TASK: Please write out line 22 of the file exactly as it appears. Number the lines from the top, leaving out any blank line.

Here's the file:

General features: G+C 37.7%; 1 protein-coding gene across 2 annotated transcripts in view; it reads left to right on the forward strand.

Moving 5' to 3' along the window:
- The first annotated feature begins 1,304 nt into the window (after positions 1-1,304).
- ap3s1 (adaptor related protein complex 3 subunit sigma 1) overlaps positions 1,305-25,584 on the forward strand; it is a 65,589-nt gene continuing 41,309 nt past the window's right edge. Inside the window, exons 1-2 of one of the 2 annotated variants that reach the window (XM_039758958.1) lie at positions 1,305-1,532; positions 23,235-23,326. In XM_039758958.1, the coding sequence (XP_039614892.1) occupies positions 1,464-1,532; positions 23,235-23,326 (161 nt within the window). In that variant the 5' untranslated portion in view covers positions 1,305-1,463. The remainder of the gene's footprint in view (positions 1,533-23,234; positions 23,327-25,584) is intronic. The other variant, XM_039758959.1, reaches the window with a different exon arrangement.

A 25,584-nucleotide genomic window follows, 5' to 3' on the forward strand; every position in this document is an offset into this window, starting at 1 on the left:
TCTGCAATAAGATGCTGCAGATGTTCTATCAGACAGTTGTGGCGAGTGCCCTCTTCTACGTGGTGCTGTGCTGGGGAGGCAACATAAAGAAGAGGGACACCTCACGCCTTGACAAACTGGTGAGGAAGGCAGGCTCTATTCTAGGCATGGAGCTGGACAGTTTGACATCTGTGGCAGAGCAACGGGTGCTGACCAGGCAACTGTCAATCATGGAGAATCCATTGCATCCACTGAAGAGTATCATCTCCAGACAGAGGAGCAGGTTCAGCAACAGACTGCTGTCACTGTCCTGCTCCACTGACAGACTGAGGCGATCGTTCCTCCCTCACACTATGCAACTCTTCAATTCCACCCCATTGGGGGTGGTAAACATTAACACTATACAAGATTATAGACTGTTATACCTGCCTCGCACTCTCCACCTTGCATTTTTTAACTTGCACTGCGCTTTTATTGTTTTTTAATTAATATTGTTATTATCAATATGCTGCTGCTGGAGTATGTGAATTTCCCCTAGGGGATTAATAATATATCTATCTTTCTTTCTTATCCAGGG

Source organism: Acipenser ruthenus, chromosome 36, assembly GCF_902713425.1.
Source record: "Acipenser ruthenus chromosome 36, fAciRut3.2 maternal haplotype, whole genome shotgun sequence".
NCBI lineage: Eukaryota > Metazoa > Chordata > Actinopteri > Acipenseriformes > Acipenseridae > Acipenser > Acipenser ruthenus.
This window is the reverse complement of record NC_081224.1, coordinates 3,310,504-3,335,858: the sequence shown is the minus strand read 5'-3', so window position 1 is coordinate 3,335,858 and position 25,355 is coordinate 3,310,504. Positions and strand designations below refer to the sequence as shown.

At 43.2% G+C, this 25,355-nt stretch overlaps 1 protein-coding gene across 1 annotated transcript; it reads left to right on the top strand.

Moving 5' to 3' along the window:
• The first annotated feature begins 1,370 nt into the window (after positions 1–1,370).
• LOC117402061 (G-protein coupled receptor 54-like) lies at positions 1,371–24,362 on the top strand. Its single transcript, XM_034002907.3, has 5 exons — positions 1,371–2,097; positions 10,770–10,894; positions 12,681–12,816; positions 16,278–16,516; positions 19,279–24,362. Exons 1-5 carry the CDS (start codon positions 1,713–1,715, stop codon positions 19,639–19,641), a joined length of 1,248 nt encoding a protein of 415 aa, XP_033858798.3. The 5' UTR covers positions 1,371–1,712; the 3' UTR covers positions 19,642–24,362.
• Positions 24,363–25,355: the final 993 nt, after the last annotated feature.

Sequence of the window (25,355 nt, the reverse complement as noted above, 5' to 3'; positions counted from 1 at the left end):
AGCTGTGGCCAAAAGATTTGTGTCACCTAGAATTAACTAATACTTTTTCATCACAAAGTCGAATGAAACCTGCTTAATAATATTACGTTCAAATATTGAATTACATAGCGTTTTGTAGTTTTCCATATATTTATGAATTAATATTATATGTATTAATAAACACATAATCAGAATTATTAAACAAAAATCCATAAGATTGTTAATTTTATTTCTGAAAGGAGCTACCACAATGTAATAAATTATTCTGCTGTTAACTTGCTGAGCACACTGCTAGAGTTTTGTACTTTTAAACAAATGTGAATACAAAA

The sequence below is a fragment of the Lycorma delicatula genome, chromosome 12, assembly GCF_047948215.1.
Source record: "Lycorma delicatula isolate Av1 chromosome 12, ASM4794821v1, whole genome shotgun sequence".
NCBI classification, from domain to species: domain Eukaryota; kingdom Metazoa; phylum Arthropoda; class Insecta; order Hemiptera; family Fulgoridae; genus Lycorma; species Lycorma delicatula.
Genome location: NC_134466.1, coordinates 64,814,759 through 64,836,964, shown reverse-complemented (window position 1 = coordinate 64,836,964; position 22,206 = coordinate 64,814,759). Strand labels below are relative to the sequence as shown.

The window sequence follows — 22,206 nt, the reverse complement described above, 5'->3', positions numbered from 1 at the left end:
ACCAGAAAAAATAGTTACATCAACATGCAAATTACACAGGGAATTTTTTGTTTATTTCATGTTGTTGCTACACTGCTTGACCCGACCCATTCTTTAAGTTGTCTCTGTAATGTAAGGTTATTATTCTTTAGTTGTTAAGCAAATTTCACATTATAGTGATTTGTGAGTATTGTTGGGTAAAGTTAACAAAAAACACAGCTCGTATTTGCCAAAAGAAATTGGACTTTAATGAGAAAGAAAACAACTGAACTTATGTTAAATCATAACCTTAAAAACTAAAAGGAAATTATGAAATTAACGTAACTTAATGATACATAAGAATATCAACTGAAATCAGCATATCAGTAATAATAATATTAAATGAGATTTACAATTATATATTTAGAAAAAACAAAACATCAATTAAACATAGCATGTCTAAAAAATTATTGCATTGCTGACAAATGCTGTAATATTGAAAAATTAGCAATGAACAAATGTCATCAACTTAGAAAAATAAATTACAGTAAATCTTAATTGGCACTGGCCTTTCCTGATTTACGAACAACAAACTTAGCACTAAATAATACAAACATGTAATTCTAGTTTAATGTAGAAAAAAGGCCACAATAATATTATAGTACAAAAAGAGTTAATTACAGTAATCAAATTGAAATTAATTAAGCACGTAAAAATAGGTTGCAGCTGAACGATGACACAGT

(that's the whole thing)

The window sequence follows — 22,206 nt, the reverse complement described above, 5'->3', positions numbered from 1 at the left end: